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Group-based social skills interventions for adolescents with higher-functioning autism spectrum disorder: a review and looking to the future

DOI: http://dx.doi.org/10.2147/AHMT.S25402

Keywords: intervention, social skills, autism, group, review, methodology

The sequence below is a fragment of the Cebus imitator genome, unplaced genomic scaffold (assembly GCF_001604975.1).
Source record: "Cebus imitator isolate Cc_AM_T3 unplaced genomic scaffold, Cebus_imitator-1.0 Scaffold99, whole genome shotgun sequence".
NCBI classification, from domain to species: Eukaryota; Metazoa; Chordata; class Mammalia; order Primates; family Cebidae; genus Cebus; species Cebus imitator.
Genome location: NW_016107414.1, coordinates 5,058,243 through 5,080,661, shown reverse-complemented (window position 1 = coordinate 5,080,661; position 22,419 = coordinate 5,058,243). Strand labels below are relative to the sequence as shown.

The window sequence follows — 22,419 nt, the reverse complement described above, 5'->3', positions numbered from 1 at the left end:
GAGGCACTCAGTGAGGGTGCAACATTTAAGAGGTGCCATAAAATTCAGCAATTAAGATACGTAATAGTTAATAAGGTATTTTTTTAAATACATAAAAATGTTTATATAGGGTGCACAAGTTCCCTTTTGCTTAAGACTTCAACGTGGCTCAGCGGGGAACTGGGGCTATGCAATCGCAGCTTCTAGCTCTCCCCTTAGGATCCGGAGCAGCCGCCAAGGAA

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oup-based social skills interventions for adolescents with higher-functioning autism spectrum disorder: a review and looking to the future Review (1401) Total Article Views Authors: McMahon CM, Lerner MD, Britton N Published Date January 2013 Volume 2013:4 Pages 23 - 38 DOI: http://dx.doi.org/10.2147/AHMT.S25402 Received: 24 August 2012 Accepted: 05 November 2012 Published: 22 January 2013 Camilla M McMahon,1 Matthew D Lerner,2,3 Noah Britton4 1Department of Curriculum and Instruction, Indiana University Bloomington, Bloomington, IN, USA; 2Department of Psychology, University of Virginia, Charlottesville, VA, USA; 3Department of Psychiatry and Behavioral Neuroscience, University of Chicago, Chicago, IL, USA; 4Behavorial Sciences Department, Bunker Hill Community College, Charleston, MA, USA Abstract: In this paper, we synthesize the current literature on group-based social skills interventions (GSSIs) for adolescents (ages 10–20 years) with higher-functioning autism spectrum disorder and identify key concepts that should be addressed in future research on GSSIs. We consider the research participants, the intervention, the assessment of the intervention, and the research methodology and results to be integral and interconnected components of the GSSI literature, and we review each of these components respectively. Participant characteristics (eg, age, IQ, sex) and intervention characteristics (eg, targeted social skills, teaching strategies, duration and intensity) vary considerably across GSSIs; future research should evaluate whether participant and intervention characteristics mediate/moderate intervention efficacy. Multiple assessments (eg, parent-report, child-report, social cognitive assessments) are used to evaluate the efficacy of GSSIs; future research should be aware of the limitations of current measurement approaches and employ more accurate, sensitive, and comprehensive measurement approaches. Results of GSSIs are largely inconclusive, with few consistent findings across studies (eg, high parent and child satisfaction with the intervention); future research should employ more rigorous methodological standards for evaluating efficacy. A better understanding of these components in the current GSSI literature and a more sophisticated and rigorous analysis of these components in future research will lend clarity to key questions regarding the efficacy of GSSIs for individuals with autism spectrum disorder.

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